What's Andy smoking these days? Apple would counter his merchant silicon argument and who's developing full custom chips these days except Intel and AMD. Most merchant silicon in networking are developed using standard cell ASIC libraries.
He's got his head in the clouds these days. Arista will get absorbed into some other networking company if they keep reselling Intel reference designs. Using merchant silicon is good if you want to get to market quickly but you can't hold your lead relying on suppliers. All your competitors have access to the same silicon.
It appears that Andy can get headline articles written based just on his hallway uterings!
His comments on Sparc were referring to the vertical integration of silicon, system h/w and software. This is difficult for any company to keep delivering on. Being able to use the best of current breed of silicon and differentiating on the software is where the system companies are finding success.
Apparently on the marketing front Arista supports the buzzwords of SDN and actually supports some version of OpenFlow.
But privately Andy believes OpenFlow is too limited, low level and incompatible with today's networks to gain traction.
He does believe there will be more mangeable, configurable nets using some form of SDN with each major company probably doing their own API thing for the next several years.
Let's see Apple has it's own HW (silicon, boards, and I/O specs) and SW (OS, and applications). Sounds vertically integrated to me. Only thing missing is manufacturing but if foxcon has more problems, this many change.
Seems the pendulum has swung back the other way and the industry is still stuck in 'core competency' mode -- or rather chucking competency and innovation.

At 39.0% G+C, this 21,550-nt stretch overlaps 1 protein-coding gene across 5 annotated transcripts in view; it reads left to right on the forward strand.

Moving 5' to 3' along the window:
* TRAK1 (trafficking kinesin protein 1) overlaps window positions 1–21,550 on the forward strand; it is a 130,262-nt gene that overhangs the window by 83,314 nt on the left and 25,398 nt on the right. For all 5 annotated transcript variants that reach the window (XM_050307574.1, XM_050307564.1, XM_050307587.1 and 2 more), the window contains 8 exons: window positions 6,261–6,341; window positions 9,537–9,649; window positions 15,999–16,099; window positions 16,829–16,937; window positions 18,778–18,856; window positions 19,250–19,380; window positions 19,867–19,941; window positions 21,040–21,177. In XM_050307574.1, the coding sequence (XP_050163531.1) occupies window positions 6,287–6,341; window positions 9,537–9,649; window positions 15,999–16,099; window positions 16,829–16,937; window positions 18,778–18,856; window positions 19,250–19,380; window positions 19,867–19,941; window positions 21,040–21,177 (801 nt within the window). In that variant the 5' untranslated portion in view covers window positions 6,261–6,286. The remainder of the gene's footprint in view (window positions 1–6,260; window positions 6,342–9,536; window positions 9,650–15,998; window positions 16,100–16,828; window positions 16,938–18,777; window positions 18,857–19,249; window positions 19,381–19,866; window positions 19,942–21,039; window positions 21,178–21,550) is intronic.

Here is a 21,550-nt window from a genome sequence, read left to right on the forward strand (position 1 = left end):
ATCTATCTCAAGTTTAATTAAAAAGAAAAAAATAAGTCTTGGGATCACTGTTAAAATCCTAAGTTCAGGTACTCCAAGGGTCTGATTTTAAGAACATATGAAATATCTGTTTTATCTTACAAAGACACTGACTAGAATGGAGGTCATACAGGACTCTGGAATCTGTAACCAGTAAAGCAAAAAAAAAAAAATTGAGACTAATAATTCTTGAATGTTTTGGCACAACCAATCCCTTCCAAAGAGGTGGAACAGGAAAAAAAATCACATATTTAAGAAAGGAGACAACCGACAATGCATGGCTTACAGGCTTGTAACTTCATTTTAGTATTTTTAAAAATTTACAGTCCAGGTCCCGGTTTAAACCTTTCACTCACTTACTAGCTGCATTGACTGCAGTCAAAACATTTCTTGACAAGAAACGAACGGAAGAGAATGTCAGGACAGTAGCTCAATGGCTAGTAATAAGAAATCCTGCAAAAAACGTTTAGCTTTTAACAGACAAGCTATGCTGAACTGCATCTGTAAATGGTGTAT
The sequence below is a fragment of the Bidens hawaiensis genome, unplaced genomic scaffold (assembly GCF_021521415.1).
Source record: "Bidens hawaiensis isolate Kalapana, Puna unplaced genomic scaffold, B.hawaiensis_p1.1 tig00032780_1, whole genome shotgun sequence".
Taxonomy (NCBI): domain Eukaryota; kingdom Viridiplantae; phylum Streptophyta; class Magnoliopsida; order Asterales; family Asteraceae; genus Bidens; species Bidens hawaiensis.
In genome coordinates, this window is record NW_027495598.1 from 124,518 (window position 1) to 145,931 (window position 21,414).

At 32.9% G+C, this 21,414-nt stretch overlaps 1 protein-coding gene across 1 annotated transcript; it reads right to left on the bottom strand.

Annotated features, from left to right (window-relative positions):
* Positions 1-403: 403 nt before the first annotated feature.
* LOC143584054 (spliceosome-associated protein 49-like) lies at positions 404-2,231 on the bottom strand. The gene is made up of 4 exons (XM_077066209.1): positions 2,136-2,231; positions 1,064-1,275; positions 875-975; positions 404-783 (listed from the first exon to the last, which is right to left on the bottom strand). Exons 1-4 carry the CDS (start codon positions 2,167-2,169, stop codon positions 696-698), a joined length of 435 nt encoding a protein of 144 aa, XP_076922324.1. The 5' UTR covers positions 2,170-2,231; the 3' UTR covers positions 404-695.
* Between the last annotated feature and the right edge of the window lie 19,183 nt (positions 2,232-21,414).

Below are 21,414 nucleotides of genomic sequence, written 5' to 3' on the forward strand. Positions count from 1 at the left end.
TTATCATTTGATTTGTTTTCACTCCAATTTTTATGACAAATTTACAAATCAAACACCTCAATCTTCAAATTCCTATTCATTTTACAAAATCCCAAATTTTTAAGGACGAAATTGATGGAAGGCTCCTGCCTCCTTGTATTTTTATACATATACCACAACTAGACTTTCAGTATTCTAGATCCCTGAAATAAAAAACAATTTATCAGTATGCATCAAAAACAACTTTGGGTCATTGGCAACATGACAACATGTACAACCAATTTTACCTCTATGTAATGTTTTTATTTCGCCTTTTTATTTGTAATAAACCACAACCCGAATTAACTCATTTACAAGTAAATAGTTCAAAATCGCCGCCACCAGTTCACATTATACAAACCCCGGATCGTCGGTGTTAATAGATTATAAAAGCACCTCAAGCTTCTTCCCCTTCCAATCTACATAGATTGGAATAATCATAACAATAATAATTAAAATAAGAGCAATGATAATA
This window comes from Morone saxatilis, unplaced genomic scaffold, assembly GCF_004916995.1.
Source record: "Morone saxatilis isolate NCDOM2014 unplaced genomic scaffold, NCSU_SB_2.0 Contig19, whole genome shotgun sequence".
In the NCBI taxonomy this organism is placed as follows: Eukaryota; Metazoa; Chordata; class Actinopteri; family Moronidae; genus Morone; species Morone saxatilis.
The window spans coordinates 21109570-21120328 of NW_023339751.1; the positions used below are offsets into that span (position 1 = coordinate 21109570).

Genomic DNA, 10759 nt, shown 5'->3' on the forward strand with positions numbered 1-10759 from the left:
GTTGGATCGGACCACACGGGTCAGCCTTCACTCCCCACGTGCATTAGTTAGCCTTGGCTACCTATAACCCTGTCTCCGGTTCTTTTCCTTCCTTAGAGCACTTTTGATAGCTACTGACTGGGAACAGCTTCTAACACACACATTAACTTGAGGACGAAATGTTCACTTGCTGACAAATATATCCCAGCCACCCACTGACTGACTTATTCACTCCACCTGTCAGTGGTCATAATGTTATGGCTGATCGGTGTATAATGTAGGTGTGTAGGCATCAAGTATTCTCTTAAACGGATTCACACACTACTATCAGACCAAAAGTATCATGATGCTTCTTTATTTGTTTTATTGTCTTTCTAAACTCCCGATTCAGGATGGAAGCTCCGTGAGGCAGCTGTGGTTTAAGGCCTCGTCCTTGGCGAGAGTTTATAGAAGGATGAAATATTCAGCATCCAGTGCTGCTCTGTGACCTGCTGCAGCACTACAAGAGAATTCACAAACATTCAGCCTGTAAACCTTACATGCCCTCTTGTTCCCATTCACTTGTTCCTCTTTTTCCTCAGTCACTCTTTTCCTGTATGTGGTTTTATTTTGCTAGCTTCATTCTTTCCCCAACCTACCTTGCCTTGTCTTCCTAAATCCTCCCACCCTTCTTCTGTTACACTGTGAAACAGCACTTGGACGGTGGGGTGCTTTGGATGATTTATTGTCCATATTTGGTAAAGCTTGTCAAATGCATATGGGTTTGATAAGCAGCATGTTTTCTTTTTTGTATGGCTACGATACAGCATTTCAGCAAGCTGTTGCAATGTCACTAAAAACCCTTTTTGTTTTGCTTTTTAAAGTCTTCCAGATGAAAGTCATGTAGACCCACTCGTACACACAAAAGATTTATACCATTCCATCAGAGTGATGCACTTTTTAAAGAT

It might be more accurate to say the *market* gave up on SPARC.
SPARC is a RISC processor, and an outgrowth of rethinking the architecture of a CPU. Previous generations had all been CISC architectures, with huge instruction sets. But realization set in that most of those instructions weren't actually used because compilers didn't generate code that used them. Why not design a CPU with only the basic instructions from which others could be constructed, and concentrate on making them as fast as possible, then let compilers do the work?
Sun created the SPARC. HP had Precision Architecture. DEC created the Alpha. AMD had the 29000. But takeup was limited to server space, and steady improvements by Intel ate into any advantages RISC possessed. CISC was just as fast as RISC, and was *cheaper*.
Sun wasn't the only one who backed off. DEC no longer exists. HP moved away from PA to systems based on Intel architecture. AMD concentrated on being an alternate supplier of Intel architecture chips.
Backing away from SPARC didn't kill Sun. Being unable to compete did. You can make an argument that developing SPARC used resources Sun might have better applied elsewhere. If I'm a customer looking at Sun servers, and I see SPARC and Intel-architecture Opteron models, they can do the same things, and Opteron is cheaper, which way do I jump?
SPARC may well be technically superior, but customers aren't buying technical superiority - they're buying bang for the buck. If you offer a product that costs more, you better have something the *customer* will see as justification to pay the higher price. SPARC wasn't it.
A Book For All Reasons Bernard Cole1 Comment Robert Oshana's recent book "Software Engineering for Embedded Systems (Newnes/Elsevier)," written and edited with Mark Kraeling, is a 'book for all reasons.' At almost 1,200 pages, it ...